My Single Favorite Trim – Base Cap Molding (And The Many Ways I’ve Used It)

If you’ve read my blog for a good amount of time, you know how much I love to use different moldings and trims to create the looks that I want in my house. And while I do use many different trims and moldings, I do have a favorite — base cap molding. I find it to be so versatile and so useful in so many different projects and in so many different ways. So let me show you the many ways that I’ve used this versatile molding (although this may not be an exhaustive list).

But first, let’s talk about what base cap molding is. While you can find base cap molding in various profiles, they’re all going to be very similar. This is the profile of the one that I use from Home Depot

The size is 11/16 inch by 1 3/8 inches, and it comes in pre-primed fingerjoint (which is what I always buy for interior use) or PVC (great for outdoor use). The pre-primed fingerjoint is sold by the linear foot. The PVC is usually sold by the 8-foot piece. And of course, you can also find it unfinished in various wood species, although those are generally something you have to order online.

So how do I use this versatile trim? Well, as the name would suggest, the main purpose of base cap molding is to cap a baseboard. If you use plain 1″ x 4″ or 1″ x 6″ lumber for your baseboards, as I did in the back entry of the studio and the studio bathroom, then it just adds a little detail to the top of those plain baseboards.

Studio Back Entry | Studio Half Bathroom Beginning To End | Studio Half Bathroom Paint Colors & Sources

Can you spot it? It’s just this little piece here…

But you don’t have to limit its use to capping plain baseboards. In my hallway, music room, and living room, I used fancier baseboards, and I still used the base cap to add height and a little more flourish.

Hallway Beginning To End | Hallway Paint Colors & Sources

Could you tell where the baseboard ended and the base cap started?

But there are so many ways other than capping baseboards to use this awesome trim. I’ve just recently shown you how I used base cap molding to beef up the crown molding in the master bathroom. I still need to caulk between the two to get rid of the dark shadow between them, but you can see how it adds some height to the crown molding…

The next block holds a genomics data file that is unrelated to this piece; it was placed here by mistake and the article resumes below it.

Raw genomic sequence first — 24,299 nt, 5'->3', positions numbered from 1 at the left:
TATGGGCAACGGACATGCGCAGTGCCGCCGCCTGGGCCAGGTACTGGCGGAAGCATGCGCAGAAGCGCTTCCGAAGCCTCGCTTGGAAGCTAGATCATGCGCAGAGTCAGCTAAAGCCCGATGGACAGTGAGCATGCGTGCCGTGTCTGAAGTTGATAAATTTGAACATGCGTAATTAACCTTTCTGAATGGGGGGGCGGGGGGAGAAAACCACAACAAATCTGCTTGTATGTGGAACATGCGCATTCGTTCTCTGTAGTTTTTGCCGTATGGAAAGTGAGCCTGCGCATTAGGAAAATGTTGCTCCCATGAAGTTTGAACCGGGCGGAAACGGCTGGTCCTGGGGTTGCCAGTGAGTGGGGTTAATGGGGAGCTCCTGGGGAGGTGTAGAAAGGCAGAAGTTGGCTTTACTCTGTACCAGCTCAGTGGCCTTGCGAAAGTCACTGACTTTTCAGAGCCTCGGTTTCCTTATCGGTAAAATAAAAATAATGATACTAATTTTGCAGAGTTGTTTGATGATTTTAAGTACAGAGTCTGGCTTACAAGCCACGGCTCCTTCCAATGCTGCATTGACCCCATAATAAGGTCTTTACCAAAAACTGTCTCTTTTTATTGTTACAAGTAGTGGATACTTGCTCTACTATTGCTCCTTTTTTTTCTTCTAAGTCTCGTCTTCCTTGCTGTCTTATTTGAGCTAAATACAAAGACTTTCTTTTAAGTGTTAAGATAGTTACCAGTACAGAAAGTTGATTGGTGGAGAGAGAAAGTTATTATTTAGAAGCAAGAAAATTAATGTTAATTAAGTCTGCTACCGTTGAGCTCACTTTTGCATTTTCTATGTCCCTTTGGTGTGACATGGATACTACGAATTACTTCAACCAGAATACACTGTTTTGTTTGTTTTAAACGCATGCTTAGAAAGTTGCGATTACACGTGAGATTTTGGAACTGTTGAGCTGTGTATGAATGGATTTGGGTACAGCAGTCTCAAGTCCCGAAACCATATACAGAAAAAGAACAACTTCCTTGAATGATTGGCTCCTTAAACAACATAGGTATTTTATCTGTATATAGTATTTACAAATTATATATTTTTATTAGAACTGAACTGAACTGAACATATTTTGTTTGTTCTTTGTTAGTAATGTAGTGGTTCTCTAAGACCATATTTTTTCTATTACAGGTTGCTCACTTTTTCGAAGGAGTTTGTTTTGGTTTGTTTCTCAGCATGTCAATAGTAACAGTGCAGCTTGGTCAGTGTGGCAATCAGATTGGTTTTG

Master Bathroom Beginning To Present | Master Bathroom Paint Colors & Sources

Base cap molding is also my go-to molding for creating picture frame molding. Remember the entryway when it had the hand drawn branch and butterfly mural?

Entryway with branch and butterfly mural

The trim I used to create those boxes framing the mural, as well as the picture frames on the bottom of the wall, was base cap molding.

My music room also has picture frame molding on the bottom section of the wall under the chair rail, and it’s also created out of base cap molding. But in the music room, I also used the base cap on the ceiling to finish off the edges of the MDF that forms the “frame” around the ceiling.

Music Room Beginning To End | Music Room Paint Colors & Sources

In the hallway bathroom, rather than simple wainscoting using picture frame molding, I opted to create panels out of 1″ x 4″ lumber, and then trimmed the inside of those panels using base cap molding.

Hallway Bathroom Beginning To End | Hallway Bathroom Paint Colors & Sources

The base cap is this little trim inside each of those panels, and it gives the panels such a pretty, finished look…